It’s out of my comfort zone to be discussing cars. Particularly my car whom I feel a guilty sense of responsibility for.
If something goes horribly wrong with him – his name is Bertie – then I could cause an accident. If he doesn’t work, I’ve lost a huge amount of my freedom. Buying a pint of milk suddenly becomes complex. Bus timetables, the tiny luggage area on a train and Sunday hours are nightmares I’d rather not have to think about.
He’s also kind of a family heirloom. He belonged to my granddad before he belonged to me, and my granddad would never have allowed him to be left with the wrappers of cereal bars on the floor, a torn up, wrangled map on the backseat and six months of dirt in the footwell. My granddad would have kept him shiny. Bertie would have been best friends with the vacuum cleaner and never out of water.
After our recent disasters, Bertie and I took a trip to the garage today.
How Bertie works I have no idea. By which I mean I’ve seen the video which shows that crazy cool whirry thing that allows cars to turn corners (if we’re lucky the Boyfriend will find me the link). And I’ve studied the Otto cycle from a wholly academic perspective, but I haven’t made much of a leap between such theories (which I never remember anyway) and a real life moving vehicle.
Ideally I’d take a car apart and put it back together again.
Anyway, all this lack of understanding leads to fear. Fear that I’ve done something wrong, neglected something I shouldn’t have, and that things are going to be terribly, terribly expensive.
Bertie’s nearly 15 years old.
So I don’t go to the nearest garage. Instead I ring up the number of the garage I went to back when I lived at the Hovel. I know that the phone is going to be answered in a cheerful, polite manner, by a woman who’s going to phrase her questions so that I actually understand them. She’s going to tell me when I can bring my car in to visit. She’s going to give me a quote before anything happens and she’s happy to explain it and advise appropriately.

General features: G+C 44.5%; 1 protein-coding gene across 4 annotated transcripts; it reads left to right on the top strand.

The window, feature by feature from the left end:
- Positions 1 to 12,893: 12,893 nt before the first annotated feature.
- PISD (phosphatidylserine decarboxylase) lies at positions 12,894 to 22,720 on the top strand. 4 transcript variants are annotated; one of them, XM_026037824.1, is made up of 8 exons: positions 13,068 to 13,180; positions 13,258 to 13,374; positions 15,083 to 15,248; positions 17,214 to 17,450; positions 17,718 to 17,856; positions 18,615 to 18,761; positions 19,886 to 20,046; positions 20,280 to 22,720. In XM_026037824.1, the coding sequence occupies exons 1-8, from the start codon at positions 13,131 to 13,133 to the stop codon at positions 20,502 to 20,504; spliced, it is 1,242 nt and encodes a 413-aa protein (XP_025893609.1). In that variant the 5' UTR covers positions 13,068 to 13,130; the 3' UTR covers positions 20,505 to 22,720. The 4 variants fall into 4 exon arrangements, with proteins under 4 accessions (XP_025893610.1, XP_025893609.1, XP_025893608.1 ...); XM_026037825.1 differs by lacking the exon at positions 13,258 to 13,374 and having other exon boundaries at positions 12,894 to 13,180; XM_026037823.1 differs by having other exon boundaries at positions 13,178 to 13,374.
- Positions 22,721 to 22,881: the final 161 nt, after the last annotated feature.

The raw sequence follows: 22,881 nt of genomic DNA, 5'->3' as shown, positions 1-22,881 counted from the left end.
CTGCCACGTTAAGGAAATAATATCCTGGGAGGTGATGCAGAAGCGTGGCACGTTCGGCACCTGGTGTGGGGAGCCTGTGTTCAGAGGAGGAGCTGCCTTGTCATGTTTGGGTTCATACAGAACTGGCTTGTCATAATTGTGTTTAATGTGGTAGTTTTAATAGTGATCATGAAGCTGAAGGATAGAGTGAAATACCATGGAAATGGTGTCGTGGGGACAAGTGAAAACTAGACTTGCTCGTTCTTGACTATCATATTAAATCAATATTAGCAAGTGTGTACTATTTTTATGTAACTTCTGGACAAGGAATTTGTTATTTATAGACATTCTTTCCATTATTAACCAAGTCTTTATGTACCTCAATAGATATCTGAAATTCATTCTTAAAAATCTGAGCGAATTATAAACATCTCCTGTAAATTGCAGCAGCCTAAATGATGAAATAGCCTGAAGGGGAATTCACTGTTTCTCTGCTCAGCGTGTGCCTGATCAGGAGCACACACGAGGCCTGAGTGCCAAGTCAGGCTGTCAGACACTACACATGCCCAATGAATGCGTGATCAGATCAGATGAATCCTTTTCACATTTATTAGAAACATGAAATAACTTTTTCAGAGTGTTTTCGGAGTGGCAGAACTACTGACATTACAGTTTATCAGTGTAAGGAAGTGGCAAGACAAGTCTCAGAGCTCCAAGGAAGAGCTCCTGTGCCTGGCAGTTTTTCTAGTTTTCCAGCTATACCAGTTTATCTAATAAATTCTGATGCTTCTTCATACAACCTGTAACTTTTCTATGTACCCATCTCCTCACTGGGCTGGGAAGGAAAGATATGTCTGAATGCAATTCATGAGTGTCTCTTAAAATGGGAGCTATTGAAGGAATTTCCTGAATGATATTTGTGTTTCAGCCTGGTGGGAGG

At the garage, she takes the keys and asks how I am.
She’s smiling, always.
Any worries I might have dissipate as she confirms what they’re going to do with my car, passes the keys and the details back to the mechanic and we chat about Christmas. I tell her about the car getting stuck at my parents’ house, the trauma of moving all my belongings and we commiserate over computer mishaps – hers is playing up, mine is broken.
It’s small talk, but she listens as if it really matters.
A man comes through the door and she greets him warmly. He reports details about the car and tells her about a relation who’s been hospitalised. All the time she’s focused on what he’s saying. She seems genuinely concerned for the relation despite it being the first time she’s heard of their existence. She takes his keys and assures him they’ll get the car started and that he’s not to worry. The man thanks her, says bye to the both of us and then disappears again.
My new battery is a tiny bit cheaper than the original quote. The slightly cheaper battery had the longer warranty and she figured that would be a better solution for my needs.
I thank her. She wishes me Merry Christmas and I leave without ever having felt intimidated or given reason to worry.
She runs the sort of garage I think my granddad would approve of.